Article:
“Fuzzy Thinking” Common to Bipolar and Depression? Or to Psychotropics?


Women diagnosed with bipolar or depression did not perform as well on tests measuring the ability to “sustain attention and respond quickly,” according to a study in Brain. “Fuzzy thinking episodes” are “real signs” of bipolar and depression, reported Medical Daily. Though it was not mentioned in the abstract, press release or most news articles about the study, most of the women were taking psychotropics.

According to the press release, the findings from University of Michigan Medical School and Depression Center researchers showed that this “fuzzy thinking” was “rooted in brain activity differences that show up on advanced brain scans.” Because both diagnostic groups had on average higher levels of “fuzzy thinking” relative to controls, the researchers said that this evidence suggested commonalities between depression and bipolar that “could transform the way doctors and patients think about, diagnose and treat them.”

In a table in the study, the authors identified that 63.3% of the women diagnosed with depression and 84.9% of those with bipolar were taking psychotropics at the time. The study did not provide separate results or discussion concerning the medicated and unmedicated people.

Ryan, Kelly A., Erica L. Dawson, Michelle T. Kassel, Anne L. Weldon, David F. Marshall, Kortni K. Meyers, Laura B. Gabriel, et al. “Shared Dimensions of Performance and Activation Dysfunction in Cognitive Control in Females with Mood Disorders.” Brain 138, no. 5 (May 1, 2015): 1424–34. doi:10.1093/brain/awv070. (Abstract and full text)

‘Fuzzy thinking’ in depression and bipolar disorder: New research finds effect is real (University of Michigan Health System press release on MedicalXpress, May 4, 2015)

‘Fuzzy Thinking’ Episodes Are Real Signs Of Depression, Bipolar Disorder: Study (Medical Daily, May 5, 2015)


    • I’ll confess Ted, when I first read the original article, my first question was, what meds where these people on? It’s beyond me that people at the University of Michigan and even the idiots who published this research would not think about that. I guess people just see what they want to see.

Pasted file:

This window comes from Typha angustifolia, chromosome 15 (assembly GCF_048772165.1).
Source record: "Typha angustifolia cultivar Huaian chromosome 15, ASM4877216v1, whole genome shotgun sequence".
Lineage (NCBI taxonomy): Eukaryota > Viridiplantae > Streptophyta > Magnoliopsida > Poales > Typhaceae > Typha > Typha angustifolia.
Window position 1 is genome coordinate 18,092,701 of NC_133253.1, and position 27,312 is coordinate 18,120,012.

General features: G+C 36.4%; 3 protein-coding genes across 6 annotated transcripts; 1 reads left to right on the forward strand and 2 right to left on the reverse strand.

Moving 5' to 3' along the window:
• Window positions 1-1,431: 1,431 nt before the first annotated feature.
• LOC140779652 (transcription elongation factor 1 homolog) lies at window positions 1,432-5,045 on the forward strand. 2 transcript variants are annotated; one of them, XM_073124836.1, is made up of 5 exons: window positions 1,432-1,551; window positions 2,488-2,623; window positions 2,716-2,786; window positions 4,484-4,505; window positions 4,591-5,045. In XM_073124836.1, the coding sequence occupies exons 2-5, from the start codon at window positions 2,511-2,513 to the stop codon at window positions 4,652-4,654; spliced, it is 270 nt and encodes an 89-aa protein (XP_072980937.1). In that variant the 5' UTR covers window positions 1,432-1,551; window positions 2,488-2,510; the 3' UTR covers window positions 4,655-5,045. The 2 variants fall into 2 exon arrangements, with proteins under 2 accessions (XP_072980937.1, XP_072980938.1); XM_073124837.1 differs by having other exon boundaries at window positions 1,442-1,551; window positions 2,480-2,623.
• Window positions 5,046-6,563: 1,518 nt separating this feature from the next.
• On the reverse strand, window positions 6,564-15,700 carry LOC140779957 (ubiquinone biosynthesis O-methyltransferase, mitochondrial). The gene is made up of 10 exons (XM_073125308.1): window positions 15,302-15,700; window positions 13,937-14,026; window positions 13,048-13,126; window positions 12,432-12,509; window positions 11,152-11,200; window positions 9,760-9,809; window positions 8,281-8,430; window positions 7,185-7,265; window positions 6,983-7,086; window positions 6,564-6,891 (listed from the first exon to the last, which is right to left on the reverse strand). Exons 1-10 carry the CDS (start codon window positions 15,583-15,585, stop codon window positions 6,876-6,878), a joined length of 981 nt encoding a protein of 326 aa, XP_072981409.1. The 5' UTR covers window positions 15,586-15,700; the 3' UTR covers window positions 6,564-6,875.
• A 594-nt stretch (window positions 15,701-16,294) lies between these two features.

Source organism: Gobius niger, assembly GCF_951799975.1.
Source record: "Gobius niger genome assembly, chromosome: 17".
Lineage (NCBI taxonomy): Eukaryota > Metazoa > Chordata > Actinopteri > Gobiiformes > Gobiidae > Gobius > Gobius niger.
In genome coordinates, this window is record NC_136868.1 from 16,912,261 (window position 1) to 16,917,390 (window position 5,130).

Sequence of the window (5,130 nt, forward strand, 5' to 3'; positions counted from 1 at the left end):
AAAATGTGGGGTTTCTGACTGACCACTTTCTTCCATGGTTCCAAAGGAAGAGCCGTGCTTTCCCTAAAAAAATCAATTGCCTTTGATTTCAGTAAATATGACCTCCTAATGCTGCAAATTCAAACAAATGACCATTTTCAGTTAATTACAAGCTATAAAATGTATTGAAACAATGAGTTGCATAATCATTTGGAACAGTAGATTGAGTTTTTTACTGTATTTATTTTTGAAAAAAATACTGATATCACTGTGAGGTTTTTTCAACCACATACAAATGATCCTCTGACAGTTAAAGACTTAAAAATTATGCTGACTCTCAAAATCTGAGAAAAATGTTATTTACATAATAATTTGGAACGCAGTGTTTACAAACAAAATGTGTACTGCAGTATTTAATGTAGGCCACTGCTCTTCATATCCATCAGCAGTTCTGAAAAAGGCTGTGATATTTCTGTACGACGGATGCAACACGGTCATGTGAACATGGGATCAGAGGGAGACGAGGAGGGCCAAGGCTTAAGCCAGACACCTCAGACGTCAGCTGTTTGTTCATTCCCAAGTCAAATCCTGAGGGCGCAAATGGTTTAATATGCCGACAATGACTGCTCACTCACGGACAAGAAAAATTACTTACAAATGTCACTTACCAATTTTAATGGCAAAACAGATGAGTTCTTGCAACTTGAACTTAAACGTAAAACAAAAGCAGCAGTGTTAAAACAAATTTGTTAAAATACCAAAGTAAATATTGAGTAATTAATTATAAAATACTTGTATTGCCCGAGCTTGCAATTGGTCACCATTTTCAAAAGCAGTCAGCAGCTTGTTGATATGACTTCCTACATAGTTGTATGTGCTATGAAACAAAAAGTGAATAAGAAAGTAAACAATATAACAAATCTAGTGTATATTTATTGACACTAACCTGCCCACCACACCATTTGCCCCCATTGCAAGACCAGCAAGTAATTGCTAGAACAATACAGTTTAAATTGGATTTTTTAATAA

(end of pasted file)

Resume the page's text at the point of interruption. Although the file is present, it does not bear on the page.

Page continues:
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    • “Funding
      M.G.M. is on the Speakers Bureau for Merck Pharmaceuticals.”

      may have something to do with that. I wonder who the reviewers were.

      They supposedly correct for some meds:
      “There were no significant correlations with any of the demographic characteristics (age, education), medication loading for bipolar disorder group (according to the method outlined by Sackeim and colleagues, 2001)”

      I’m not sure what a “medication loading” means though.

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  1. “In other words, instead of despairing over fuzzy thinking and lost attention, take the steps to figure out what might be behind it.”

    It’s the drugs, doctors, not the fictitious diseases.

    “the results add to the mounting evidence that these conditions both fall on a spectrum of mood disorders, rather than being completely unrelated.”

    That’s because the psychiatric drugs cause “fuzzy thinking” for many or even most people who take them. This drug induced problem with concentration is exactly why, historically, and still today the medical community utilizes the psych drugs to gas light patients into the “system,” any time a doctor wants to profit off of covering up easily recognized iatrogenesis or child abuse.

    “And while many individual women with depression or bipolar scored as well on the test as healthy participants, nearly all the test-takers in the bottom 5 percent of performers had one of the two mood disorders.”

    Who was drugged, and who was not?

    When doing scientific experiments one must control the variables, and the drugs these people are taking is an easily measured variable. There is no scientific validity to this study since “The study did not provide separate results or discussion concerning the medicated and unmedicated people.”